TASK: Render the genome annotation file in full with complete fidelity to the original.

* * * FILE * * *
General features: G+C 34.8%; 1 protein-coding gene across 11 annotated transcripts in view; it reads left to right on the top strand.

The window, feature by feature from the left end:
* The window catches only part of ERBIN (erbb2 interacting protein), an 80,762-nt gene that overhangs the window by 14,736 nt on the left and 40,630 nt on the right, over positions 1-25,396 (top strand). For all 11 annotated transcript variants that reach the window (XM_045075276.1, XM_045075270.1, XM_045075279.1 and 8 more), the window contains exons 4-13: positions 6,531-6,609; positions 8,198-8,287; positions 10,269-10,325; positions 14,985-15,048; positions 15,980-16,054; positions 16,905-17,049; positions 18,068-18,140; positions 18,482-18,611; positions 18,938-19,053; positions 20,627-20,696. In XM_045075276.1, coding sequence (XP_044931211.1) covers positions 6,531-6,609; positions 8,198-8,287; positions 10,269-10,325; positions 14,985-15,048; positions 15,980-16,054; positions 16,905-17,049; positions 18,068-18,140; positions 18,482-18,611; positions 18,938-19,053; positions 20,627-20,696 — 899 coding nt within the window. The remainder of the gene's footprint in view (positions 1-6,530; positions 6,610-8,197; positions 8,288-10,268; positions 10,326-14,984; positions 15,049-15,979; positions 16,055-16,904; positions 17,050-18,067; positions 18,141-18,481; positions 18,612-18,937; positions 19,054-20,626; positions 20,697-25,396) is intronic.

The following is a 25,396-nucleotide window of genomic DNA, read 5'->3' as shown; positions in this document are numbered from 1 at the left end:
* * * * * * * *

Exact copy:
General features: G+C 34.8%; 1 protein-coding gene across 11 annotated transcripts in view; it reads left to right on the top strand.

The window, feature by feature from the left end:
* The window catches only part of ERBIN (erbb2 interacting protein), an 80,762-nt gene that overhangs the window by 14,736 nt on the left and 40,630 nt on the right, over positions 1-25,396 (top strand). For all 11 annotated transcript variants that reach the window (XM_045075276.1, XM_045075270.1, XM_045075279.1 and 8 more), the window contains exons 4-13: positions 6,531-6,609; positions 8,198-8,287; positions 10,269-10,325; positions 14,985-15,048; positions 15,980-16,054; positions 16,905-17,049; positions 18,068-18,140; positions 18,482-18,611; positions 18,938-19,053; positions 20,627-20,696. In XM_045075276.1, coding sequence (XP_044931211.1) covers positions 6,531-6,609; positions 8,198-8,287; positions 10,269-10,325; positions 14,985-15,048; positions 15,980-16,054; positions 16,905-17,049; positions 18,068-18,140; positions 18,482-18,611; positions 18,938-19,053; positions 20,627-20,696 — 899 coding nt within the window. The remainder of the gene's footprint in view (positions 1-6,530; positions 6,610-8,197; positions 8,288-10,268; positions 10,326-14,984; positions 15,049-15,979; positions 16,055-16,904; positions 17,050-18,067; positions 18,141-18,481; positions 18,612-18,937; positions 19,054-20,626; positions 20,697-25,396) is intronic.

The following is a 25,396-nucleotide window of genomic DNA, read 5'->3' as shown; positions in this document are numbered from 1 at the left end: